The rumors filtering through the Islamic world about supposed “threats” to the Al-Aqsa Mosque on the Temple Mount are clearly efforts to foment violence — reminiscent of the bloody 1929 riots which led to Arab pogroms against Jews living in Jerusalem and Hebron and of the fake controversy over Ariel Sharon’s walk on the Temple Mount, which Yasir Arafat used as cover for launching the second intifada. The Jerusalem Post reports that busloads of Arabs are heading to the capital to “protect” the Temple Mount against mythical Jewish attempts to undermine the mosque’s foundations. They appear to be referring to this week’s rededication of the Hurva Synagogue in the Jewish Quarter of the Old City, whose destruction by Jordan’s Arab Legion in 1948 was a symbol of the expulsion of Jews from the Old City. The mere act of reasserting the Jewish presence there is viewed as an affront by a Muslim world that still refuses to accept Israel’s legitimacy.

The point here is that while the Obama administration’s huffing and puffing about the insult given by Vice President Joe Biden last week may be about an effort to undermine the Netanyahu government, their decision to brand all Jewish building in the city as illegal and as reason for American rage means something very different to the Palestinians. The ultimatum delivered to Netanyahu by Secretary of State Clinton, in which she demanded that the housing plan be rescinded, is viewed by many Palestinians as American support — not only for their ambitions for a redivided city but also for the expulsion of the Jews from all of East Jerusalem.

Even more to the point, the attacks on Israel emanating from Washington in both on- and off-the-record interviews with administration officials, may be tempting the Palestinians to do more than throw stones. An isolated Israel looks like a vulnerable Israel to the Palestinians, and that has always served as an incentive to further violence. And since neither the Palestinian Authority nor Hamas have any intention of following up Clinton’s demands by actually negotiating for peace in good faith, they may decide that now is the perfect moment to exploit Obama’s rage by raising the stakes with a mini intifada or with acts of terrorism, since they may think Washington will now oppose any Israeli counterattack or retaliation.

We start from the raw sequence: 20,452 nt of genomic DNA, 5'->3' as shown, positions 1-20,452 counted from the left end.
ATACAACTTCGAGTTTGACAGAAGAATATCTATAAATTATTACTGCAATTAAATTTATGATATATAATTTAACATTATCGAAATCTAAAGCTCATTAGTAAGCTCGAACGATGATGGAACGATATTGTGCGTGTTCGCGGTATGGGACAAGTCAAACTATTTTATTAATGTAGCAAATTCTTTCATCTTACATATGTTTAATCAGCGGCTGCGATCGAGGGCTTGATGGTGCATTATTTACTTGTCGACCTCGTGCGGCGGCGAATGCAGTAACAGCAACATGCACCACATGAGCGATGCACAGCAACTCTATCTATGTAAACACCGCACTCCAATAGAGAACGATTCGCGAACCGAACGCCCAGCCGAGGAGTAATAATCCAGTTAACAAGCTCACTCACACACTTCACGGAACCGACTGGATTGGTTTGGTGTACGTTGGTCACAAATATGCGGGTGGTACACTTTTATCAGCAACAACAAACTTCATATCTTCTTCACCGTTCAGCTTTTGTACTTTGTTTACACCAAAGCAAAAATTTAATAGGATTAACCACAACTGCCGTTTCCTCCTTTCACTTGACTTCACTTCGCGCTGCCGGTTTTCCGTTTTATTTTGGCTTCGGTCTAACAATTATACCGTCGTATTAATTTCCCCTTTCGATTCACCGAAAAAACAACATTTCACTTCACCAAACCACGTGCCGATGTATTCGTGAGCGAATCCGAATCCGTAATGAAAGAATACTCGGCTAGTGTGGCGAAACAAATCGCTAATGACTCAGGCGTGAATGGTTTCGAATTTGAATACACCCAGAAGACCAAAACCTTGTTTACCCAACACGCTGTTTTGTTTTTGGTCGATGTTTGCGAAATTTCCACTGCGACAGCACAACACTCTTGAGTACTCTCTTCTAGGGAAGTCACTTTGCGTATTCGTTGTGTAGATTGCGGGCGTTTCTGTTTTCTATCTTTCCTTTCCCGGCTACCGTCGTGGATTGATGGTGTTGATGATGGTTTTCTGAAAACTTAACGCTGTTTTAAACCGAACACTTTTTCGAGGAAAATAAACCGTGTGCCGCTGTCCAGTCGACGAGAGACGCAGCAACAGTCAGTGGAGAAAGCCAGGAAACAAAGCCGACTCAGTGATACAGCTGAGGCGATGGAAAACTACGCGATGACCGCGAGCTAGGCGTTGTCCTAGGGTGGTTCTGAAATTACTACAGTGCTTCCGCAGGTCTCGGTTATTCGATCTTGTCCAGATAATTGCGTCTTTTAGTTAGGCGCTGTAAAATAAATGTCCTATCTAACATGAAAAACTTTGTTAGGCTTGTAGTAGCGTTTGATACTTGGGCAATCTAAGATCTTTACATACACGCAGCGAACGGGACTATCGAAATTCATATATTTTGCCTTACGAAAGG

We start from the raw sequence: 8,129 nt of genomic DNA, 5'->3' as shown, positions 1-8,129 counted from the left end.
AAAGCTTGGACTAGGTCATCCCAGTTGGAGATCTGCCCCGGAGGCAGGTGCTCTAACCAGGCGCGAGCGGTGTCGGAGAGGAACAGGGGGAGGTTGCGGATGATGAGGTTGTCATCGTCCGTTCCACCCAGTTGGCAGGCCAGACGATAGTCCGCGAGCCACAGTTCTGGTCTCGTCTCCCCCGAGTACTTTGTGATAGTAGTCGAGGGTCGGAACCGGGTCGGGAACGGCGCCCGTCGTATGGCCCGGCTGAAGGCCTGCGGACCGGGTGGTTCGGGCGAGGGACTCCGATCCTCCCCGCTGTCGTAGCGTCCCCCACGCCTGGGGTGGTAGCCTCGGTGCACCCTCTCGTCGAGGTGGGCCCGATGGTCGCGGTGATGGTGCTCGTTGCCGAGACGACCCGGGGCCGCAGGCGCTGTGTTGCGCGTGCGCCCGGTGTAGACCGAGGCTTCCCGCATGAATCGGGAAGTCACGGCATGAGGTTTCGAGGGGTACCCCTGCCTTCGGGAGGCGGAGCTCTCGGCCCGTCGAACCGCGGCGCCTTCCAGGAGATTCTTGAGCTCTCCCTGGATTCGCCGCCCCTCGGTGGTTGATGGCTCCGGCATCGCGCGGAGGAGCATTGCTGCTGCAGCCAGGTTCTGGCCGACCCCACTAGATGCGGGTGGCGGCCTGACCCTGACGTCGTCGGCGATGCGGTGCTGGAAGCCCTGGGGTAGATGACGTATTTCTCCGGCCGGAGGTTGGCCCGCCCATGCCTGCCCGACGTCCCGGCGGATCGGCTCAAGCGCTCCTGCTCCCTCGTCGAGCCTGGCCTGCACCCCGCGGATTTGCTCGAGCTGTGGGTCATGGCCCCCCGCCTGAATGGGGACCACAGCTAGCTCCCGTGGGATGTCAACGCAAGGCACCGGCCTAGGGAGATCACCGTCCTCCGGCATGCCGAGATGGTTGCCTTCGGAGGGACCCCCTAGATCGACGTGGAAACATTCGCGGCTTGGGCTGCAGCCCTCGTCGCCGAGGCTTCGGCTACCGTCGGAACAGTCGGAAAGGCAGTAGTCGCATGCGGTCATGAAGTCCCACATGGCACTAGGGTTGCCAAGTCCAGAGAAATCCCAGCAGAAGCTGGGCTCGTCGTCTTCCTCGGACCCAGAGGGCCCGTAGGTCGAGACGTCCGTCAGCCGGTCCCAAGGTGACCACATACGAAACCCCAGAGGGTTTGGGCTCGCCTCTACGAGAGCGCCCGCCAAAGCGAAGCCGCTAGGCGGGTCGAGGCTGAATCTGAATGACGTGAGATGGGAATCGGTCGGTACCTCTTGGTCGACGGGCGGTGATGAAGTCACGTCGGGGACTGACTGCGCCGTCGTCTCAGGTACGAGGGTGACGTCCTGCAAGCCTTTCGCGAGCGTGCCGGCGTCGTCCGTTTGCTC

Biden may have had a genuine beef with Netanyahu for the blunder over the timing of the announcement but does this man, who has always touted himself as “Israel’s best friend in the Senate,” really want an argument over his injured pride to serve as the excuse for a new round of bloodshed? Do those left-wing American Jews, like the J Street lobby, who are now calling for more pressure on Jerusalem understand the possible cost of their signal to the Palestinians that Israel’s democratically elected government has lost its only ally? Those Americans who are heedlessly stoking the fires of resentment against Israel may soon have more to answer for than merely prejudicial attacks against Netanyahu.